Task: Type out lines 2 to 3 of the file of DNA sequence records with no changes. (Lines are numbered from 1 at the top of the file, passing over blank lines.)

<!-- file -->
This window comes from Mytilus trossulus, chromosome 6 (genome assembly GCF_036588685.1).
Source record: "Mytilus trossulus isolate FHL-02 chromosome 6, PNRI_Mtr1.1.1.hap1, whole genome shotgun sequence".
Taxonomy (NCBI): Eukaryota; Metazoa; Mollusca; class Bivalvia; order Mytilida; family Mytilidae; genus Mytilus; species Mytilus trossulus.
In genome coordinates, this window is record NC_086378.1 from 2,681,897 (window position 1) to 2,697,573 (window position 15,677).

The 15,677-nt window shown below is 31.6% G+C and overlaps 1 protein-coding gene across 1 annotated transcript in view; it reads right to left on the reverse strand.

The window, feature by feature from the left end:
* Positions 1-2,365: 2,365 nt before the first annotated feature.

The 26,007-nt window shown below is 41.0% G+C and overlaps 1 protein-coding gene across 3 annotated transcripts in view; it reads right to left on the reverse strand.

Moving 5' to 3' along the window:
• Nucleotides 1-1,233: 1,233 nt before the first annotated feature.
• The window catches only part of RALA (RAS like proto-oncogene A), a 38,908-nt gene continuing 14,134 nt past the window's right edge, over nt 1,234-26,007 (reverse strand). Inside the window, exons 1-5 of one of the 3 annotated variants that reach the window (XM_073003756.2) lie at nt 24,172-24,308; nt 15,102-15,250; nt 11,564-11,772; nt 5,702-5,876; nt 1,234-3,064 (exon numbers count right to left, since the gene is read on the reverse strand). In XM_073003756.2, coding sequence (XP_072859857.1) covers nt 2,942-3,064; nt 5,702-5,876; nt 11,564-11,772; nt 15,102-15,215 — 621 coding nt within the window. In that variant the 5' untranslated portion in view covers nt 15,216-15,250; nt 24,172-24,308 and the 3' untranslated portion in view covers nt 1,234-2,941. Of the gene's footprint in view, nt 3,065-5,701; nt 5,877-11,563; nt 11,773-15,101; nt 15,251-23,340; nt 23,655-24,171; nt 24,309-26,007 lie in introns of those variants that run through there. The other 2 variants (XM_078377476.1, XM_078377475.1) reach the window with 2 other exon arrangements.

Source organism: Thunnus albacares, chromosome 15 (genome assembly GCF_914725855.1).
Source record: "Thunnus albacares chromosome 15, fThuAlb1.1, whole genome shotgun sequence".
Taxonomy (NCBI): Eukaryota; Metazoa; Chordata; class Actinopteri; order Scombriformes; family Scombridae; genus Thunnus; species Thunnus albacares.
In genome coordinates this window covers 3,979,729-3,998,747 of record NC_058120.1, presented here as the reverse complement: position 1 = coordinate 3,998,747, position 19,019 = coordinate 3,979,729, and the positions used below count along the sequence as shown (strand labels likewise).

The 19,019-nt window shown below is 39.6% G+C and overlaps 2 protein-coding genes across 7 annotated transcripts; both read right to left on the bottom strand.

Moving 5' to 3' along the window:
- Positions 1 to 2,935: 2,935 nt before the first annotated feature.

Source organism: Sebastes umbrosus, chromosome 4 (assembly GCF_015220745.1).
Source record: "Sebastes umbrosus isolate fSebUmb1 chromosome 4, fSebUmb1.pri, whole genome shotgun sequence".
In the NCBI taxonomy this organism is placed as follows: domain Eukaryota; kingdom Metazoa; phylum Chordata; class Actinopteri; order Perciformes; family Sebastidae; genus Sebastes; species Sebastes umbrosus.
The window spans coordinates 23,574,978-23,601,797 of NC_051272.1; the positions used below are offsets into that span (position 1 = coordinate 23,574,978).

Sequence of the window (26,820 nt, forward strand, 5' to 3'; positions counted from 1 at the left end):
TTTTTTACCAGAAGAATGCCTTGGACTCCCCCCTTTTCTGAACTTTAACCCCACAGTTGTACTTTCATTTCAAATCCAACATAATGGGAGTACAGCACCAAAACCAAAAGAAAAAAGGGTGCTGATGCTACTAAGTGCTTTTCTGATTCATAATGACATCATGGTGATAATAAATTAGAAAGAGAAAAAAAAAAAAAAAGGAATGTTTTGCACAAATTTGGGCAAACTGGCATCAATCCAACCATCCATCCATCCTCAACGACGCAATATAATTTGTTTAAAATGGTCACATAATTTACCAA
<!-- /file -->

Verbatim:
Source record: "Mytilus trossulus isolate FHL-02 chromosome 6, PNRI_Mtr1.1.1.hap1, whole genome shotgun sequence".
Taxonomy (NCBI): Eukaryota; Metazoa; Mollusca; class Bivalvia; order Mytilida; family Mytilidae; genus Mytilus; species Mytilus trossulus.